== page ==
A former New York prison warden couldn't believe his eyes when he saw how Norway incarcerates its citizens.
James Conway spent 35 years as the superintendent at Attica Correctional Facility. He recently visited Norway's Halden Prison for a made-for-TV documentary "The Norden."
A preview for the documentary can be seen above.
Conway said he never cared too much about the feelings of his inmates.
"It was your actions that put yourself here," Conway said. "Who cares how they feel?"
Conway was shown an area of the prison where ten inmates share a living room with a flat-screen TV, fully functioning kitchen that has real silverware for cooking.
"I'm surprised to see metal silverware in a high-security facility," Conway said. "It's a very well-equipped kitchen."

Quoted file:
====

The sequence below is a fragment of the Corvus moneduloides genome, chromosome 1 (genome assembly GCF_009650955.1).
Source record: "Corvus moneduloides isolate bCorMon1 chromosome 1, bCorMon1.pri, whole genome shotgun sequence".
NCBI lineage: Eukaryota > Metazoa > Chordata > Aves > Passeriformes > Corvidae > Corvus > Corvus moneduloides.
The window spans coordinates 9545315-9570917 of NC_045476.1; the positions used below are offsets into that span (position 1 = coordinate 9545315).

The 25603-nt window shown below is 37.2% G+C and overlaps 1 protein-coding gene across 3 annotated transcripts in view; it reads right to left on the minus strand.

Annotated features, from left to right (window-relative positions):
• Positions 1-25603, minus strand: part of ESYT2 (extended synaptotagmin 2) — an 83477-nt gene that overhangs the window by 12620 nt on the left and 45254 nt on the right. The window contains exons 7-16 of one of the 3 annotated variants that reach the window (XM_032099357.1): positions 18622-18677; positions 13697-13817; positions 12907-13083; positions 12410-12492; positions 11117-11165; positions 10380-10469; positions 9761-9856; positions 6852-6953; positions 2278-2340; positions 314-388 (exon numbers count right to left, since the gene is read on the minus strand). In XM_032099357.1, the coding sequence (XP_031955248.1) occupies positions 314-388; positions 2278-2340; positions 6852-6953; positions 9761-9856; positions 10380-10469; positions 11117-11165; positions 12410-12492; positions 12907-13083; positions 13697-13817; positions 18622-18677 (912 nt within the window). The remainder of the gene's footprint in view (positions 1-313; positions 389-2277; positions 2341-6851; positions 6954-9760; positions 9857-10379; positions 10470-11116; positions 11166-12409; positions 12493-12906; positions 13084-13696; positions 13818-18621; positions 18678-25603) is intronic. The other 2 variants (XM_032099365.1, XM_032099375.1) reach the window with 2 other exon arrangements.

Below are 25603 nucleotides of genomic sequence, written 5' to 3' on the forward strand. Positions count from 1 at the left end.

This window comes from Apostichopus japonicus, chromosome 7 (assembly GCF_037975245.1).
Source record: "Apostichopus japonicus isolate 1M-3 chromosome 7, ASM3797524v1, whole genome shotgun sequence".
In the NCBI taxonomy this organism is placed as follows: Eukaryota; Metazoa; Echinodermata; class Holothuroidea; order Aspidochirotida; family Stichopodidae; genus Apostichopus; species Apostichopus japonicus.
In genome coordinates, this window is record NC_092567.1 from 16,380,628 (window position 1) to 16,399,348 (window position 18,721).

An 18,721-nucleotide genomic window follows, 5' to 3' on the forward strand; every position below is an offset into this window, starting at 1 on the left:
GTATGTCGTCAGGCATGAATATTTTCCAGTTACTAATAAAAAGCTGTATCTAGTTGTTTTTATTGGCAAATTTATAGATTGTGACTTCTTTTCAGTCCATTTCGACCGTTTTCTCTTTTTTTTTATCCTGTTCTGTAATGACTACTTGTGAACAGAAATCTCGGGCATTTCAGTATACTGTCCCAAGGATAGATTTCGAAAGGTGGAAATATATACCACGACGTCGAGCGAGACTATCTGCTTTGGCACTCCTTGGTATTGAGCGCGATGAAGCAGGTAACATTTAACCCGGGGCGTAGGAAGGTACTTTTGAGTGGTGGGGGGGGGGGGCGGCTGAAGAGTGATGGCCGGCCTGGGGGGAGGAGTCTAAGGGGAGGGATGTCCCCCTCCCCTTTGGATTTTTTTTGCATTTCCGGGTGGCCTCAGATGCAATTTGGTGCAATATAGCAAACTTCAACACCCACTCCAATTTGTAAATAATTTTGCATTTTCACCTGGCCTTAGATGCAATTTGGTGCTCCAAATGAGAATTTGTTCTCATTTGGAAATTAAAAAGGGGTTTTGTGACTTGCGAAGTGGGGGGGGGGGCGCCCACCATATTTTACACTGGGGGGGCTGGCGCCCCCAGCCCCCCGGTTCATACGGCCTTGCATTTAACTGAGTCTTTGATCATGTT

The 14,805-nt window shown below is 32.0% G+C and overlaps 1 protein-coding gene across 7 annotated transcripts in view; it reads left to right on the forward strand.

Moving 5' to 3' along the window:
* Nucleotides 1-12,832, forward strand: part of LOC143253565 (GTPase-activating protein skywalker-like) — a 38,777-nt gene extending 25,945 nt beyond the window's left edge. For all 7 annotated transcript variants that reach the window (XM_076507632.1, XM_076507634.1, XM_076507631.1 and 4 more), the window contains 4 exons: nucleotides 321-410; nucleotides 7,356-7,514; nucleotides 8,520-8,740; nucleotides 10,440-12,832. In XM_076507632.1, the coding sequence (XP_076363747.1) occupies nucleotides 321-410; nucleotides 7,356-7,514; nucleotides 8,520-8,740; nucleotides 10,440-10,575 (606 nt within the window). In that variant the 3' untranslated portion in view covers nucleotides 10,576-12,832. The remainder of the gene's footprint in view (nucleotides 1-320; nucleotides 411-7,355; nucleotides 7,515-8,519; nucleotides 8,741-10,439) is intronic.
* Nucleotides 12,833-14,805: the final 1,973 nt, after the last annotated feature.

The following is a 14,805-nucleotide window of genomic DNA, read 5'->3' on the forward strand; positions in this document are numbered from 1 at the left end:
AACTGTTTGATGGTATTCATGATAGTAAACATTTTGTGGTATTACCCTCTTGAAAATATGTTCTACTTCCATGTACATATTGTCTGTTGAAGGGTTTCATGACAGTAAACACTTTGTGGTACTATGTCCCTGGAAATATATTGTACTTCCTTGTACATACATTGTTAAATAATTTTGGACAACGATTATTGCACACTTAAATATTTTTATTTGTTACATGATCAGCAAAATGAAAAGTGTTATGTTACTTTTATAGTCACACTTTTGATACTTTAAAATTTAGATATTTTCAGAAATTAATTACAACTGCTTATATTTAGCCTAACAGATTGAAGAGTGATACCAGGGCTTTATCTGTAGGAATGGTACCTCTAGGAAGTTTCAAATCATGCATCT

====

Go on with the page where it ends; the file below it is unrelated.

The former superintendent was also shocked to see a recording studio with plenty of guitars and other instruments for the inmates to play.
The studio is part of a music program at the prison which Jan Stromnes, deputy head of the prison said, will hopefully lead to lower recidivism.
"Everyone is leaving... prison one day," Stromnes said. "And we have to focus on life afterward."
Conway seemed unconvinced.
"'I don't think you can go any more liberal," Conway said. "Other than giving the inmates the keys."
But, as Business Insider, and others have noted, perhaps U.S. prisons could learn a thing or two from Norway's approach to incarceration.
For his part, Conway doesn't seem to think societal factors should be blamed for inmates' decisions.
"Don’t blame the department, don’t blame the staff, don’t blame the judge, don’t blame society," he said. "You put yourself here."